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Dynamics of human replication factors in the elongation phase of DNA replication.

Masuda Y, Suzuki M, Piao J, Gu Y, Tsurimoto T, Kamiya K - Nucleic Acids Res. (2007)

Bottom Line: Some PCNA could remain at the primer terminus during this cycle, while the remainder slides out of the primer terminus or is unloaded once pol delta has dissociated.Furthermore, we suggest that a subunit of pol delta, POLD3, plays a crucial role in the efficient recycling of PCNA during dissociation-association cycles of pol delta.Based on these observations, we propose a model for dynamic processes in elongation complexes.

View Article: PubMed Central - PubMed

Affiliation: Research Institute for Radiation Biology and Medicine, Hiroshima University, Hiroshima 734-8553, Japan. masudayu@hiroshima-u.ac.jp

ABSTRACT
In eukaryotic cells, DNA replication is carried out by coordinated actions of many proteins, including DNA polymerase delta (pol delta), replication factor C (RFC), proliferating cell nuclear antigen (PCNA) and replication protein A. Here we describe dynamic properties of these proteins in the elongation step on a single-stranded M13 template, providing evidence that pol delta has a distributive nature over the 7 kb of the M13 template, repeating a frequent dissociation-association cycle at growing 3'-hydroxyl ends. Some PCNA could remain at the primer terminus during this cycle, while the remainder slides out of the primer terminus or is unloaded once pol delta has dissociated. RFC remains around the primer terminus through the elongation phase, and could probably hold PCNA from which pol delta has detached, or reload PCNA from solution to restart DNA synthesis. Furthermore, we suggest that a subunit of pol delta, POLD3, plays a crucial role in the efficient recycling of PCNA during dissociation-association cycles of pol delta. Based on these observations, we propose a model for dynamic processes in elongation complexes.

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Amounts of PCNA loaded on DNA during elongation. (A) Outline of the assay. DNA was attached to magnetic beads via biotin–streptavidin linkage. The reactions were carried out for 10 min under the conditions described in the Materials and Methods section except for the amounts of pol δ (33 ng) and pol δ* (140 ng). (B) Western analysis. Chemiluminescence signals were detected with a CCD camera and quantified with reference to a standard curve for PCNA in the same blot.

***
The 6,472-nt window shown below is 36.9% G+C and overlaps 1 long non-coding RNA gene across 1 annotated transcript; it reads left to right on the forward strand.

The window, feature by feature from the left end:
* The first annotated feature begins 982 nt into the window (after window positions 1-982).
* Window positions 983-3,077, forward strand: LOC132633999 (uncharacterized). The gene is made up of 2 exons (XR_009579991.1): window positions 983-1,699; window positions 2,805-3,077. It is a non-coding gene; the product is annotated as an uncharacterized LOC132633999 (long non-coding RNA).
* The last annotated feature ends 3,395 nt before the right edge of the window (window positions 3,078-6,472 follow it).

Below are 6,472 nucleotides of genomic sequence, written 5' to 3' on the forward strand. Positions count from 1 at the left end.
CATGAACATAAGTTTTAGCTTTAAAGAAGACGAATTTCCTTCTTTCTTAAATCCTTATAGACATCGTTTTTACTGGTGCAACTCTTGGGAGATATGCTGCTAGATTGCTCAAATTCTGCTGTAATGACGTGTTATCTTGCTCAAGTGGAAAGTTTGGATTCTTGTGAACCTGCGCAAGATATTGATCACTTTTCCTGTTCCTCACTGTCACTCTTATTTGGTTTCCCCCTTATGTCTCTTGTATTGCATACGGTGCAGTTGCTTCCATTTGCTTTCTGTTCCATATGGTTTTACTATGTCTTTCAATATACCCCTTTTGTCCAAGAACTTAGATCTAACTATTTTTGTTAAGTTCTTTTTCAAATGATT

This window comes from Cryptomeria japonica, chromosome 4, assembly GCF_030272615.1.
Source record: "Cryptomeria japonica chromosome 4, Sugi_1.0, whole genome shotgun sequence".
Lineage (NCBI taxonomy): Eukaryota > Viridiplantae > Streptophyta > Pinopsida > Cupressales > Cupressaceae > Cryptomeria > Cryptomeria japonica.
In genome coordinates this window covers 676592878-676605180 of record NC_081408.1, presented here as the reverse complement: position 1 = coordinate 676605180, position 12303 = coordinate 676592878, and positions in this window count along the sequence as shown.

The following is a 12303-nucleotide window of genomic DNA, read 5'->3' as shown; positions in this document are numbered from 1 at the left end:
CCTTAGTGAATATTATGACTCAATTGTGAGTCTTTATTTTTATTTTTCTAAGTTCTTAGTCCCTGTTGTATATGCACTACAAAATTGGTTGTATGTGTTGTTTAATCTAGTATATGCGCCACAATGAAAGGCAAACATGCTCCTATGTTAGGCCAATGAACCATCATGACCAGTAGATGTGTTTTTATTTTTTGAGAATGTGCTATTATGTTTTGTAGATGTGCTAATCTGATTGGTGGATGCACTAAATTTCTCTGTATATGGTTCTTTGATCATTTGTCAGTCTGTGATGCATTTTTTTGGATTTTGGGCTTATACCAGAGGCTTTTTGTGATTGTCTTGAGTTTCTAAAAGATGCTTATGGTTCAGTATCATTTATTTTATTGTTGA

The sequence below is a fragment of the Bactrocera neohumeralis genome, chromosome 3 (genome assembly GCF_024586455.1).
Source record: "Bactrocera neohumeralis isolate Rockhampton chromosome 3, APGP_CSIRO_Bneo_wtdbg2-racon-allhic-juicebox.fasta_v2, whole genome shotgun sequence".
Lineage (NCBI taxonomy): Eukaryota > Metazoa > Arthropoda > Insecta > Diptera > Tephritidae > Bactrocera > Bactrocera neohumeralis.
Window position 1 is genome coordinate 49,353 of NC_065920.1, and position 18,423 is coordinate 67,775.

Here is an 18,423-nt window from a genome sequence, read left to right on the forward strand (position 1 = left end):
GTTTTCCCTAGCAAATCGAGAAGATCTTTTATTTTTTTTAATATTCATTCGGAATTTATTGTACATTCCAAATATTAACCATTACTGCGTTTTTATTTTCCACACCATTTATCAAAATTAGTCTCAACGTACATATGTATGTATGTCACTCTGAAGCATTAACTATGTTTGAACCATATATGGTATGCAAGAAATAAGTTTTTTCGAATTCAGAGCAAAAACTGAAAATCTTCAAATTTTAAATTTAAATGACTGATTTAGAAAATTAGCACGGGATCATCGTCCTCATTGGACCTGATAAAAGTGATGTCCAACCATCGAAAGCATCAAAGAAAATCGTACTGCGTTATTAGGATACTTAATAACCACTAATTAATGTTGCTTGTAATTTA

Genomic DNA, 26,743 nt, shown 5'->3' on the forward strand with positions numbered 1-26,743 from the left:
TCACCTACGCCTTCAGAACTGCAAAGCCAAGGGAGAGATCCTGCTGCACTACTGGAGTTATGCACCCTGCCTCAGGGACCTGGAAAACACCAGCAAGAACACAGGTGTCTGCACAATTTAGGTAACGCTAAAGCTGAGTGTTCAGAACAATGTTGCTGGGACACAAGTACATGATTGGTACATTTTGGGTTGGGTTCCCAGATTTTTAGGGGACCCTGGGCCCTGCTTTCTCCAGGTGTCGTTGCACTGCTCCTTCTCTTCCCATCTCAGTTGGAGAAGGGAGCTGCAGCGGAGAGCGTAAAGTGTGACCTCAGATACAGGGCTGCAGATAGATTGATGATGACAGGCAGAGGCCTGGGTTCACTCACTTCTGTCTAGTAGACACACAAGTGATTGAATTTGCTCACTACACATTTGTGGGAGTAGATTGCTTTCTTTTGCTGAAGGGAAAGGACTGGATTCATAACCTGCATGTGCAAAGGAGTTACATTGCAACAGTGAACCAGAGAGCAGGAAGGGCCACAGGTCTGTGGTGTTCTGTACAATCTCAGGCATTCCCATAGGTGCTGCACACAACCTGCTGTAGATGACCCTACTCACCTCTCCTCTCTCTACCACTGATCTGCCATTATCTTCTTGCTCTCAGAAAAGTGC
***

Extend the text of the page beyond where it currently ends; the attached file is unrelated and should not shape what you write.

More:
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Figure 7: Amounts of PCNA loaded on DNA during elongation. (A) Outline of the assay. DNA was attached to magnetic beads via biotin–streptavidin linkage. The reactions were carried out for 10 min under the conditions described in the Materials and Methods section except for the amounts of pol δ (33 ng) and pol δ* (140 ng). (B) Western analysis. Chemiluminescence signals were detected with a CCD camera and quantified with reference to a standard curve for PCNA in the same blot.

Mentions: Since an excess PCNA was required for efficient DNA synthesis with pol δ* (Figure 6E), we considered whether PCNA might accumulate on DNA during elongation. If so, the frequency of sliding back to the primer terminus would increase and an increase in the local concentration of PCNA would help interactions with pol δ* at the primer terminus. To measure the amount of PCNA loaded on DNA directly, a primer containing an extended 5′ tail with one biotin molecule was annealed to ss mp18 DNA (Figure 7A). The primed ss mp18 DNA was then attached to magnetic beads and DNA replication reactions were carried out under standard reaction conditions (Figure 7A). The 5′ tail did not exert any influence on DNA synthesis (data not shown). In the reactions, 33 ng of pol δ and 140 ng of pol δ* were used since these amounts lead to equivalent efficiency of DNA synthesis (∼40 pmol of the incorporation of dNMP) and to the same size distribution of products (compare lane 3 of Figure 2C with lane 7 of Figure 6C). After reactions for 10 min, PCNA bound to beads was detected by western analysis (Figure 7B). In this assay, non-specific association of PCNA with beads or DNA was detected (Figure 7B, lane 2). When RFC was introduced into the reaction, an increase of binding of PCNA was observed. The increased amount of PCNA (difference between lanes 2 and 3 in Figure 7B) was 40 fmol, which was equivalent to that of primer template (33 fmol), suggesting specific loading to the primer terminus. Introduction of pol δ increased the amount of PCNA only slightly (Figure 7B, lane 4). The majority of PCNA was dissociated by introduction of HincII with a decreasing signal to background level (Figure 7B, lane 5), again indicating specific loading on the DNA. When pol δ* was used instead of pol δ, excessive accumulation of PCNA was unexpectedly not observed (Figure 7B, lane 6), suggesting that we cannot attribute the entire distributive nature of PCNA on the reaction with pol δ* to only the decreasing affinity between PCNA and pol δ*. We therefore considered the possibility that loading and unloading of PCNA is equilibrated in both pol δ and pol δ* cases, and importantly, could be accelerated in the reaction with pol δ*.Figure 7.